Friday, April 19, 2019
the Worst Part About Having a JOB
Once upon a time as a school teacher I was told by an incompetent supervisor that if I thought I knew better than him I should go out on my own and prove it. So I did. And that has been the difference in my happiness and success in life.
Most people have at some point worked for a bad boss. In fact, when it comes to the performance of managers and leaders, the norm is incompetence rather than competence. This is why so many people are disengaged, looking for other jobs, and ditching traditional employment to work for themselves instead.
Businesses struggle to accept this. After all, they are in charge of selecting effective bosses, and admitting that their leadership choices are self-destructive is perhaps a step too far. And yet, only 20% of boards of directors see their leadership identification and development practices as effective, while 70% of employees report that the worst part of their job is their direct line manager.
Since it is safe to assume that businesses are interested in getting results, and high-quality leaders are the biggest single driver of results, why is there is so much tolerance for incompetent leaders. What stops businesses from simply replacing them with more talented people who will enable their teams to go from boredom, burnout and alienation to inspiration, pride and productivity?
Three things. The first is a general inability — or unwillingness — to actually measure the performance of their leaders. Unlike in professional team sports where leaders are carefully scrutinized based on how their teams perform (and the rules of the game are well-defined), businesses tend to lack robust metrics to compare the performance of their leaders and evaluate how they impact their teams, business units or the organization as a whole.
At times, they do of course inspect key performance indicators, such as team revenue, profit, net promoter scores, customer satisfaction ratings and turnover. But it occurs too infrequently, and even then, data are noisy and conflated by a range of hidden or unmeasured variables.
The most common scenario is to simply inspect how leaders are rated by their own bosses, which explains why leaders are so busy managing up — when good leadership is about managing down.
The second is the influence of toxic politics. In the absence of clear-cut performance data, leadership is reduced to a popularity contest, a political game in which Machiavellian and manipulative leaders will thrive. This also explains why incompetent leaders will reproduce: the more inept and corrupt a manager is, the more detrimental his or her hiring decisions will be. Moreover, such managers will go to great lengths to sabotage the career prospects of talented and ethical employees focused on helping organizations rather than pleasing their bosses.
The third and final reason is a failure to understand leadership potential. This can take many shapes, but the overarching theme is the tendency to ignore the science of leadership at the expense of flawed leadership models and unreliable evaluations of leadership potential. For example, organizations put too much emphasis on candidates’ past performance, but many great individual contributors aren’t really able to manage people, and they will see a “promotion” into a leadership role as punishment. What is the logic of moving people away from a job they were doing well, to put them in one they can’t do?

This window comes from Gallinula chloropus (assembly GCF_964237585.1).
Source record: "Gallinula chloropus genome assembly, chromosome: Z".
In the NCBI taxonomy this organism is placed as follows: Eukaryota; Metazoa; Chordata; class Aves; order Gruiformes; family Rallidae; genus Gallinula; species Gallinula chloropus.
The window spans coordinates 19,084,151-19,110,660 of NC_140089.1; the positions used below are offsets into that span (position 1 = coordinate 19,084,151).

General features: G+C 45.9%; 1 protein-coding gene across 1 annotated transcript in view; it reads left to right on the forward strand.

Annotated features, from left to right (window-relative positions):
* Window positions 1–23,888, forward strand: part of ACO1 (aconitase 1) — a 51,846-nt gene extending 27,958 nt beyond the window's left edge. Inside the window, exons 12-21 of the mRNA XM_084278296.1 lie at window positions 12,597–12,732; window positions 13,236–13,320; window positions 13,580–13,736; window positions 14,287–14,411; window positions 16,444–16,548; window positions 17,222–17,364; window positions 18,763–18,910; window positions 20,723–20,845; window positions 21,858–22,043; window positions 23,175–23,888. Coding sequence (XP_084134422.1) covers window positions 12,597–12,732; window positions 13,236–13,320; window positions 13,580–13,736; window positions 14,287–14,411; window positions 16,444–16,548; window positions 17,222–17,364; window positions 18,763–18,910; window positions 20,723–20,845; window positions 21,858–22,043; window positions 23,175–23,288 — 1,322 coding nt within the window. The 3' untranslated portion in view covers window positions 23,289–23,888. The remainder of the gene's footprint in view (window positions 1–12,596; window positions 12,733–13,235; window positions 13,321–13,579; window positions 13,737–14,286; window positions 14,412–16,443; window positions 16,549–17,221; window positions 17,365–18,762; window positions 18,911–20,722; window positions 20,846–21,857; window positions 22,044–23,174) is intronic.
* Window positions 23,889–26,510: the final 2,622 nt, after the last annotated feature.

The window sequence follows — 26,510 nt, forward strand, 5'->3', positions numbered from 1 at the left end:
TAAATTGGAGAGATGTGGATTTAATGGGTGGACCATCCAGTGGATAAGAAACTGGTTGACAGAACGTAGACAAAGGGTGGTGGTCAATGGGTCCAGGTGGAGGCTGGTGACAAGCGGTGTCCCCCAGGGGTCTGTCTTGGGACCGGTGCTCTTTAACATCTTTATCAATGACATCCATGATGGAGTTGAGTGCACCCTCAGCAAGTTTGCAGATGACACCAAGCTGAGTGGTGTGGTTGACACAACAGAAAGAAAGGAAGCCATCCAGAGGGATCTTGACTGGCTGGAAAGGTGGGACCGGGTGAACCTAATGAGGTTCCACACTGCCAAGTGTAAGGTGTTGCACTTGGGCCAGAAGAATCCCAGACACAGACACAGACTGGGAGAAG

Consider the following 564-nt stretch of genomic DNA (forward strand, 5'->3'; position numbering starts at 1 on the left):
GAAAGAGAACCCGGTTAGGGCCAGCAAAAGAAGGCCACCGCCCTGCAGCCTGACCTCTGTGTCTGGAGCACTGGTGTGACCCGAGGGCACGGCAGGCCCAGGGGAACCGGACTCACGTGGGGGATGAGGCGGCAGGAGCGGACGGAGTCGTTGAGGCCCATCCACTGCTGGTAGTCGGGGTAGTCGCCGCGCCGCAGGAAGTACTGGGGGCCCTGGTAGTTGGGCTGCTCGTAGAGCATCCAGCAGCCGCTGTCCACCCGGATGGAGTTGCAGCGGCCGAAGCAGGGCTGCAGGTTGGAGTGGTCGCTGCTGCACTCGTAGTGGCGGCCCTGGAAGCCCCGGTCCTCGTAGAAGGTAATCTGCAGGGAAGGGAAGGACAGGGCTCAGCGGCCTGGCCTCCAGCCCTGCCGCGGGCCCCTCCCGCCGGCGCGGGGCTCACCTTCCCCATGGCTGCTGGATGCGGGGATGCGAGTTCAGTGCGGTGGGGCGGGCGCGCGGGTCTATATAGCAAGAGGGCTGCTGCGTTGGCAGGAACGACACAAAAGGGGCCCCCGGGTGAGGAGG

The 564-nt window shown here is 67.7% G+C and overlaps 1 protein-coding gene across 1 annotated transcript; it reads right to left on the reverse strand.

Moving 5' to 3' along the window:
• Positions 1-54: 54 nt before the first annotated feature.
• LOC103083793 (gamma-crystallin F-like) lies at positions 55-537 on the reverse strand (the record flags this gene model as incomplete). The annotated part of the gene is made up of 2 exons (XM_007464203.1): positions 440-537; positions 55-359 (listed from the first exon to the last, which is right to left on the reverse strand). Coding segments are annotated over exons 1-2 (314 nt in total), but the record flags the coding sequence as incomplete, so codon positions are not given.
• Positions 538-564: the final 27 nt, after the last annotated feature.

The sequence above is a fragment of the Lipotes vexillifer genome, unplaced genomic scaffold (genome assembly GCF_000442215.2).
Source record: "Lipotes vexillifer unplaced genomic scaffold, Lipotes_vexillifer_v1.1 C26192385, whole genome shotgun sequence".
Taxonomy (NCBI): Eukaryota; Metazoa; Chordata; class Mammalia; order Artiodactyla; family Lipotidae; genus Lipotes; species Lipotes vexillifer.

Companies also focus on the wrong soft skills, selecting leaders on confidence rather than competence, charisma rather than humility, and narcissism rather than integrity. These flawed criteria explain not only why the majority of leaders are incompetent, but also why they are male — as men generally have more of these toxic traits than women. The result is a pathological system that rewards leaders for their incompetence while impeding more talented and competent individuals from rising to the top.
Luckily, the solution to our leadership problems is simpler than people may think. First, organizations should pay attention to the science and focus on the qualities proven to make people better leaders: competence, humility and integrity. Competence is a function of experience, knowledge and intelligence. Detecting it is not that hard so long as those tasked to detect it are themselves competent and have subject matter expertise in the field. Humility and integrity can be assessed with science-driven psychometric tests (like the NEO-PI-R personality assessment or Hogan’s Dark Side assessment) and 360-degree feedbacks.
Second, organizations — and especially HR leaders — must learn to distrust their instincts. Unlike in nuclear physics or organic chemistry, people often assume that intuition is a valid tool in the social and behavioral sciences. But there is a science to understanding and predicting human behavior, just like there is a science to nuclear physics and organic chemistry. Using data and predictive assessments — even when the results run counter to one’s intuition — will help organizations detect true leadership potential and select the right people.
Third, don’t lower the bar when selecting female leaders, but elevate it when selecting male leaders so not to be blinded by their confidence, swagger and charisma. Select more on substance rather than style. In other words, the best approach to get more women in leadership is to follow the same approach we would follow if we wanted to improve the quality of our leaders: focus on talent rather than gender.
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